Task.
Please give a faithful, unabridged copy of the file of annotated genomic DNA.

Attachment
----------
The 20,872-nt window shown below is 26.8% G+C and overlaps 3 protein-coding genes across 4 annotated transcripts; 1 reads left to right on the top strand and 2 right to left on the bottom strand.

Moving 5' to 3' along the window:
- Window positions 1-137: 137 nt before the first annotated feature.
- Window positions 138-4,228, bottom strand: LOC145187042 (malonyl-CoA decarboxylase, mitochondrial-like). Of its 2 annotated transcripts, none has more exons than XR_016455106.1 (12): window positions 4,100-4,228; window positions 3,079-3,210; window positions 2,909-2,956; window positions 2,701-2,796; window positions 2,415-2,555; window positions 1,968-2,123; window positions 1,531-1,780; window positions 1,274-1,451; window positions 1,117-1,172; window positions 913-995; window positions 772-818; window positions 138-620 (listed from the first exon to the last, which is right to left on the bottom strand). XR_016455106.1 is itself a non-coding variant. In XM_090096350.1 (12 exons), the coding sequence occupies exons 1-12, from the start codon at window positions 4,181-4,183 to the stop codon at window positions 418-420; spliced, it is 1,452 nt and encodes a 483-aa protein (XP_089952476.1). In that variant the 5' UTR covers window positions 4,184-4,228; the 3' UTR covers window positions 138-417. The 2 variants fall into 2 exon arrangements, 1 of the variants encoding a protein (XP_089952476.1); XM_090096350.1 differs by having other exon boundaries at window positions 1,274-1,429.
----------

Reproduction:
The 20,872-nt window shown below is 26.8% G+C and overlaps 3 protein-coding genes across 4 annotated transcripts; 1 reads left to right on the top strand and 2 right to left on the bottom strand.

Moving 5' to 3' along the window:
- Window positions 1-137: 137 nt before the first annotated feature.
- Window positions 138-4,228, bottom strand: LOC145187042 (malonyl-CoA decarboxylase, mitochondrial-like). Of its 2 annotated transcripts, none has more exons than XR_016455106.1 (12): window positions 4,100-4,228; window positions 3,079-3,210; window positions 2,909-2,956; window positions 2,701-2,796; window positions 2,415-2,555; window positions 1,968-2,123; window positions 1,531-1,780; window positions 1,274-1,451; window positions 1,117-1,172; window positions 913-995; window positions 772-818; window positions 138-620 (listed from the first exon to the last, which is right to left on the bottom strand). XR_016455106.1 is itself a non-coding variant. In XM_090096350.1 (12 exons), the coding sequence occupies exons 1-12, from the start codon at window positions 4,181-4,183 to the stop codon at window positions 418-420; spliced, it is 1,452 nt and encodes a 483-aa protein (XP_089952476.1). In that variant the 5' UTR covers window positions 4,184-4,228; the 3' UTR covers window positions 138-417. The 2 variants fall into 2 exon arrangements, 1 of the variants encoding a protein (XP_089952476.1); XM_090096350.1 differs by having other exon boundaries at window positions 1,274-1,429.